Homemade harissa: Move over, ketchup and sriracha. When it comes to versatile red condiments, harissa is a must. (Emily Ho/TCA Photo)

Gloves for stemming and seeding chilies (optional but recommended)

Food processor or mortar and pestle for mixing paste

Airtight jar for storage

1. Place the chilies in a heatproof bowl and cover with boiling water. Let stand for 30 minutes.

2. While the chilies are soaking, toast the caraway, coriander and cumin in a dry skillet over low-medium heat, occasionally shaking or stirring to prevent burning. When the spices are fragrant, remove them from the pan.

3. Grind the spices in a mortar and pestle, spice grinder or coffee grinder.

4. Drain the chilies, reserving the liquid for step 7.

5. Remove and discard the stems and seeds from the chilies. (Wearing gloves is optional but recommended to protect your hands.)

6. Combine the chilies, ground spices, garlic, and salt in the bowl of a food processor. (You can also use a mortar and pestle.)

7. With the food processor running, slowly drizzle in the olive oil and process to form a smooth and thick paste. Scrape down the sides of the bowl occasionally. If a thinner paste is desired, blend in a little of the chili soaking liquid until the paste has reached your desired texture.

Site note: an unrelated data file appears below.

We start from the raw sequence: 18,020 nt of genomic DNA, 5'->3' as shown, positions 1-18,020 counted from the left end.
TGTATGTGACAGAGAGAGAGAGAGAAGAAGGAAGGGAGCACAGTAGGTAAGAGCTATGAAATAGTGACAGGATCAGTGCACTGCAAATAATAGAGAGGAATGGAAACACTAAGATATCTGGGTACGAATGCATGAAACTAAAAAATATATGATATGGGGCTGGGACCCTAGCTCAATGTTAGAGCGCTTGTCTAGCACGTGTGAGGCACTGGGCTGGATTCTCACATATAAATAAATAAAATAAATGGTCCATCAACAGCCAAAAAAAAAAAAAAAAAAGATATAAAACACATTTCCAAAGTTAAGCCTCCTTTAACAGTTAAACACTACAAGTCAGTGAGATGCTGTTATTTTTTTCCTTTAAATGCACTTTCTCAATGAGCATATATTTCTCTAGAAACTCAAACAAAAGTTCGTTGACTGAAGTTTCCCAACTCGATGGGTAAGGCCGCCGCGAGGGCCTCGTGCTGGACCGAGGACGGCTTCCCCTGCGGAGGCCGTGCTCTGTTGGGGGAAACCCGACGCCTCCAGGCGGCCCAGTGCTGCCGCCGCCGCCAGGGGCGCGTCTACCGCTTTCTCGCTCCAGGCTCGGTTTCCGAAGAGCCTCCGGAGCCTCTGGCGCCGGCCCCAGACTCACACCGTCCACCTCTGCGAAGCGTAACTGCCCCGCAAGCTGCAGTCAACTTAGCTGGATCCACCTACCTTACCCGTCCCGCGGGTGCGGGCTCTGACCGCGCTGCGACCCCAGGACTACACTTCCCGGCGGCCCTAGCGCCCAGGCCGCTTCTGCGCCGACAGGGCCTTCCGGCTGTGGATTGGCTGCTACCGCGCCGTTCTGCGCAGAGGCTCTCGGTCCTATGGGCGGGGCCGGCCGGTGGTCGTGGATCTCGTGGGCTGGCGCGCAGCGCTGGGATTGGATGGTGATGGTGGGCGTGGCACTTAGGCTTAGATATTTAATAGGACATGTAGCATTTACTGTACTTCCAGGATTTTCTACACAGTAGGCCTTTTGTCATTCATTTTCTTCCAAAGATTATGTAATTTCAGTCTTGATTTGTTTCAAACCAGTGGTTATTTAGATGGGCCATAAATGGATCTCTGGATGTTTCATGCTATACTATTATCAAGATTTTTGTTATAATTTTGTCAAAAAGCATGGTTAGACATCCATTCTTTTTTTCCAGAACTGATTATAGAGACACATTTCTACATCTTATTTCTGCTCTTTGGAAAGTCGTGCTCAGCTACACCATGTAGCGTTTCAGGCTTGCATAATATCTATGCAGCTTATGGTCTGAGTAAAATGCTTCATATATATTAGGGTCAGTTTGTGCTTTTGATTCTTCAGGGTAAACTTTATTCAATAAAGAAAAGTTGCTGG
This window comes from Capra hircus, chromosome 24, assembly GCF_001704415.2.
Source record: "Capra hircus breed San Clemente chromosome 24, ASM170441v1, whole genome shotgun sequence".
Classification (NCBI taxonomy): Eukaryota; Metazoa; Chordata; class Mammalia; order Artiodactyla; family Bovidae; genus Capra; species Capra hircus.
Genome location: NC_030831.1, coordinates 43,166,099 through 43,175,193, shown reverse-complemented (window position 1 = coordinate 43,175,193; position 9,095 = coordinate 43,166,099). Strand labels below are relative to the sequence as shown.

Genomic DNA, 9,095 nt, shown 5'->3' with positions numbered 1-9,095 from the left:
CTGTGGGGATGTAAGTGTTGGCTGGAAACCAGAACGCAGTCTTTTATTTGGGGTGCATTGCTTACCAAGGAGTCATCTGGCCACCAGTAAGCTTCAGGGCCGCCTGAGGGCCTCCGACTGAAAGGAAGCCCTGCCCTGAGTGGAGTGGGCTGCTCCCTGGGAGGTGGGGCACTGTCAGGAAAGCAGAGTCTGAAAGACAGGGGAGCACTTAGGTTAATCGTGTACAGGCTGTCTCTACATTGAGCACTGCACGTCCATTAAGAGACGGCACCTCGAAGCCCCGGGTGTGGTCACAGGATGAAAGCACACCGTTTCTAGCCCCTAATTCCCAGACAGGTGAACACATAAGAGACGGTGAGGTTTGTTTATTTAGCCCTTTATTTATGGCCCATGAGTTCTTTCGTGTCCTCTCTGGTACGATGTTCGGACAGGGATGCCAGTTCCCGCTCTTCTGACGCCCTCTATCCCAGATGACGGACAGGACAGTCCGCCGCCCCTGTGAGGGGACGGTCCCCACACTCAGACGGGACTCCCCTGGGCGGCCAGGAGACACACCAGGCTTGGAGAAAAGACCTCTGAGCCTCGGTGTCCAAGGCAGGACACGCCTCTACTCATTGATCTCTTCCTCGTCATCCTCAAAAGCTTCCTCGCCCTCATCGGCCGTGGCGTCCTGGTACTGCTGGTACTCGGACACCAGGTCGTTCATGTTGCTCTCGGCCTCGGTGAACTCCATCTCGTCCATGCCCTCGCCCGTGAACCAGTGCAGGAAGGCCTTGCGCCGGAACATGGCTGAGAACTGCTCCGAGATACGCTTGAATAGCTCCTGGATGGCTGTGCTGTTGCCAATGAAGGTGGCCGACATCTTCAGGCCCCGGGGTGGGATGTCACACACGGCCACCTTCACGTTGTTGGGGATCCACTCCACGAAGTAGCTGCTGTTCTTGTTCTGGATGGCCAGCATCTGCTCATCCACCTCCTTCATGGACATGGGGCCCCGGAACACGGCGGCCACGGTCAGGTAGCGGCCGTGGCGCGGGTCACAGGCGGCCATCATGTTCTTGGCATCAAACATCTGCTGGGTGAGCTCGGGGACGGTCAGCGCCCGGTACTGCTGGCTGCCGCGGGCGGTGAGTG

8. The flavor of the harissa will deepen over the next day or two, but you can taste it now and add more salt or other optional ingredients to your liking.

9. Transfer the harissa to a jar and cover the surface with a thin layer of olive oil. Cover the jar and refrigerate for up to a month, adding a fresh layer of olive oil on the top each time you use the harissa.

Recipe Notes

Chilies: Use any chilies you like and have on hand, either a single kind or a combination. For moderately spicy harissa, try a mix of guajillo and New Mexico chilies. Add heat with arbol or puya chilies. Add smokiness with chipotle or morita chilies. Add richness with ancho, mulato, or pasilla chilies. For a very mild harissa, use roasted red bell peppers.

To substitute fresh chilies: Use twice as many fresh as dried (e.g., 8 ounces total fresh instead of 4 ounces total dried). You can also use a mix of fresh and dried chilies.

(Anjali Prasertong is a writer for TheKitchn.com, a nationally known blog for people who love food and home cooking. Submit any comments or questions to kitchn@apartmenttherapy.com.)